The University of Virginia (UVA) reports that some of its engineering students are among those at other Commonwealth schools working on Amateur Radio satellites and matching ground stations to track them and collect data. UVA said its student-built satellite is set to go into space late next year aboard an International Space Station resupply vehicle for later deployment from the ISS. The UVA project will be part of a joint mission with other Virginia universities to conduct atmospheric density studies, to gain a better understanding regarding the rates at which low-orbiting spacecraft slow down and ultimately leave orbit when encountering the drag of the atmosphere’s outer edges.
“We’re building our own version of NASA’s Mission Control, to communicate with our own spacecraft,” said Christopher Goyne, a mechanical and aerospace engineering professor who serves as faculty adviser for the project. “Our students have a lot of work to accomplish prior to launch, and during the 6- to 12-month flight mission.”
The CubeSat, which will operate in the 70-centimeter amateur band, will be the first developed and flown by UVA. Assembly and testing will be completed this summer. UVA’s CubeSat is one in a constellation of three spacecraft being designed and built by students at UVA, Virginia Tech, and Old Dominion University through the Virginia Space Grant Consortium. Hampton University also is collaborating. Each university will operate its own ground station, and students will communicate with each other throughout the mission. They also are collaborating on many other aspects of the project.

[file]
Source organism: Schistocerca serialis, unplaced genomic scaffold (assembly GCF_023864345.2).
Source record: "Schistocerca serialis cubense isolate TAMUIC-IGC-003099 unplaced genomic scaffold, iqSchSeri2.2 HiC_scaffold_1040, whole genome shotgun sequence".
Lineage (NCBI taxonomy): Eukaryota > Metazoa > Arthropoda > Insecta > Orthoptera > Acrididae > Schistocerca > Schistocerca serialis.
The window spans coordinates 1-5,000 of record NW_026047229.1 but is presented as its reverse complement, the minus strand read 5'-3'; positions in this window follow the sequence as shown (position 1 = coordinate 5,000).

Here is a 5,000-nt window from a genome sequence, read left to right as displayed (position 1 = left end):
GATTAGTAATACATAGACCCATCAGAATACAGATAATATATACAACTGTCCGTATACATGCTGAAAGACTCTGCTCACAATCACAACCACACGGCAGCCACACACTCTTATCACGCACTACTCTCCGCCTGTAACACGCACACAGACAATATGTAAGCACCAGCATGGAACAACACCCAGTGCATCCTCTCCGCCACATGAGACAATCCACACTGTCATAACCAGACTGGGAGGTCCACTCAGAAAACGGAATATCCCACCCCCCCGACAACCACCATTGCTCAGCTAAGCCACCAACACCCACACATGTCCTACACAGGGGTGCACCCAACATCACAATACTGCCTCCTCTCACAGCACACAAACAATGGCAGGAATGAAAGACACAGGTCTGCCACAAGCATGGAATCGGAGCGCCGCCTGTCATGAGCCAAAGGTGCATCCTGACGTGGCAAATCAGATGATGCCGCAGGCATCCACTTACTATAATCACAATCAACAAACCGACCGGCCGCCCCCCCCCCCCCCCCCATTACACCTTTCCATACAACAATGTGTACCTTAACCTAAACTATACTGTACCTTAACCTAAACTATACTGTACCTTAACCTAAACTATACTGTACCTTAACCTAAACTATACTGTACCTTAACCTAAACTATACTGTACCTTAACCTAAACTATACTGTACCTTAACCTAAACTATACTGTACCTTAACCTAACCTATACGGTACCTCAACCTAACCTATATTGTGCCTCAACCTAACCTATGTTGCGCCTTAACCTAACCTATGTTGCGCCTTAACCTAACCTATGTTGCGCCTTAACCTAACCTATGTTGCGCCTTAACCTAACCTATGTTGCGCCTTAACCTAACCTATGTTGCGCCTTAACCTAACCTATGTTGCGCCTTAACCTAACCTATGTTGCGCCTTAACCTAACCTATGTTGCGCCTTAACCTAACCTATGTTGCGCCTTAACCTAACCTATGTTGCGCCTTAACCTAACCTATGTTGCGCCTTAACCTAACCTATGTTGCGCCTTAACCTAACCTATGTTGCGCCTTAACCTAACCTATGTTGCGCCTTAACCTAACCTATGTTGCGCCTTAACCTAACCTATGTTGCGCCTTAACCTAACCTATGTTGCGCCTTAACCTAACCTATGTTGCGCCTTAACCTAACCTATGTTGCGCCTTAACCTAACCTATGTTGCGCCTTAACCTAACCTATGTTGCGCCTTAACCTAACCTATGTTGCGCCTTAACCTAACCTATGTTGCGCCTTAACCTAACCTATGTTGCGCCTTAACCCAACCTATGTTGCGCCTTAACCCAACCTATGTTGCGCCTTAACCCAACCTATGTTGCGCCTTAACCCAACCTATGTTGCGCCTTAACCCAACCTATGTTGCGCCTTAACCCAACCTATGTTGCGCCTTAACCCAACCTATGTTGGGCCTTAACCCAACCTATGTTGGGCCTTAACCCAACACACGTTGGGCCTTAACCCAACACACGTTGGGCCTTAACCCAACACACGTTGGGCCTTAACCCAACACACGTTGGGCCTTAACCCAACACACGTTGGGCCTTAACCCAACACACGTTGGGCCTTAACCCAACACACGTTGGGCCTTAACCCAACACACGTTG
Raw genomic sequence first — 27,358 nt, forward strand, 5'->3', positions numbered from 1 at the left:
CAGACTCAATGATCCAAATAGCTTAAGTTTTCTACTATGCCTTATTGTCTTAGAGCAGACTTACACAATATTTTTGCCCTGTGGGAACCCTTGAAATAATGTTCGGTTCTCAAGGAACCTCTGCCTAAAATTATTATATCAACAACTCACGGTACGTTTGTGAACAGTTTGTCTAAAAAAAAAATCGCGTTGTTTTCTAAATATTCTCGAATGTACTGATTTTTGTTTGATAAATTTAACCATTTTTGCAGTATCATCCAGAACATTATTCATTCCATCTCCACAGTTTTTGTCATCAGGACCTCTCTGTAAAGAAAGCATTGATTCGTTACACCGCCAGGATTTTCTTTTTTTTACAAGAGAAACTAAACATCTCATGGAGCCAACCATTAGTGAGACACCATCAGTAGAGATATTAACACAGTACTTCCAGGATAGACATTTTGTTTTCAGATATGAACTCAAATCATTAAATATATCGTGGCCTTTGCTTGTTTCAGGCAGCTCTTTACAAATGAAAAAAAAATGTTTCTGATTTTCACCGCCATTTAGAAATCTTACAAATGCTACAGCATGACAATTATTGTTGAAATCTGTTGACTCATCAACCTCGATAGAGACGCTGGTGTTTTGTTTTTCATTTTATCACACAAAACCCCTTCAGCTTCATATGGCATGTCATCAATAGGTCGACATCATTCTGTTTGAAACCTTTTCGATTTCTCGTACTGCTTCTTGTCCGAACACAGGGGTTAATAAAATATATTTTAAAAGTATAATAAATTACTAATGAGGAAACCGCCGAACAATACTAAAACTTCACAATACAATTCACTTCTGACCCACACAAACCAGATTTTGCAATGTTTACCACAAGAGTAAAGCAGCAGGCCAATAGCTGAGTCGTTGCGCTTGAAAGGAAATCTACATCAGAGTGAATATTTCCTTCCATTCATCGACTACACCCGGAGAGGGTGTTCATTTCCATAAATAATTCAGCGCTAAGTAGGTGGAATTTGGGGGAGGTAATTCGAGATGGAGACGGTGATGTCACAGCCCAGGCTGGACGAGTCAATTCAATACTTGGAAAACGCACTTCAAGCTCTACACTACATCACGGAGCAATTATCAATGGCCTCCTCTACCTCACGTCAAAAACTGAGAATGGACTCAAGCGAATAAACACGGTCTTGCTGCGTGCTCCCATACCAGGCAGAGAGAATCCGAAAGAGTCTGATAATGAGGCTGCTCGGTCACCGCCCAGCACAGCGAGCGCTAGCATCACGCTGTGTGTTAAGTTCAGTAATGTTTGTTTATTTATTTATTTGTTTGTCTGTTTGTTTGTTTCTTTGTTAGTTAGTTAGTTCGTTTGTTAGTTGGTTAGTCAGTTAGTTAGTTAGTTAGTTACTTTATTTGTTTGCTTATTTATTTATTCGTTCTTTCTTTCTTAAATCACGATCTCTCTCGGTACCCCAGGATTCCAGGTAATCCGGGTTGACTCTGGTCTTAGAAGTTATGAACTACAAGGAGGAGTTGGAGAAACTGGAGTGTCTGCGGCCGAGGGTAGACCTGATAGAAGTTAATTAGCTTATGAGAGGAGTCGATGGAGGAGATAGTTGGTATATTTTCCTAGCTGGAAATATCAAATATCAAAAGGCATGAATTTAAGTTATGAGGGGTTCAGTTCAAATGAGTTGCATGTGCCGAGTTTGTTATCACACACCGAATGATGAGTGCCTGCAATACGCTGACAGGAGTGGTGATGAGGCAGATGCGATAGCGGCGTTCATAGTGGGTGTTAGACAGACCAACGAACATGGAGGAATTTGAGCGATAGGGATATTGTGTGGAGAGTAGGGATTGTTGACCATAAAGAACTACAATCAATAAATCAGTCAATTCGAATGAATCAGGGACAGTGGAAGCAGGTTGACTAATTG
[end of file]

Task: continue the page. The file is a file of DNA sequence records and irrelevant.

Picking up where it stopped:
“One of the most worthwhile aspects of this project has been working with the student teams at Virginia Tech, ODU, and Hampton,” said fourth-year student Colin Mitchell, KN4BBF, who is set to graduate this spring with degrees in mechanical engineering and physics. Mitchell is a member of the data and communications team, which is writing software for the UVA CubeSat and will handle the radio communication aspects. He and fellow student Tyler Gabriele, KN4BBE, studied for and obtained Technician tickets so they can test the radio gear, and other students associated with the project also will earn their licenses as the project develops.
Goyne’s group recently began work to construct the ground station, with assistance from the UVA Amateur Radio Club (W4UVA). The Amateur Radio club will provide technical expertise and assist in the operation of the ground station.
“We’ve got to configure this station properly and shake out any bugs before the mission starts,” said Mike McPherson, KQ9P, a UVA ham club trustee and ARES Assistant Emergency Coordinator for Albemarle County. “We’re going to spend about 6 months tracking other satellites as practice.”
UVA’s CubeSat is a multi-year project, passed down to each succeeding group of fourth-year engineering students as part of their final projects.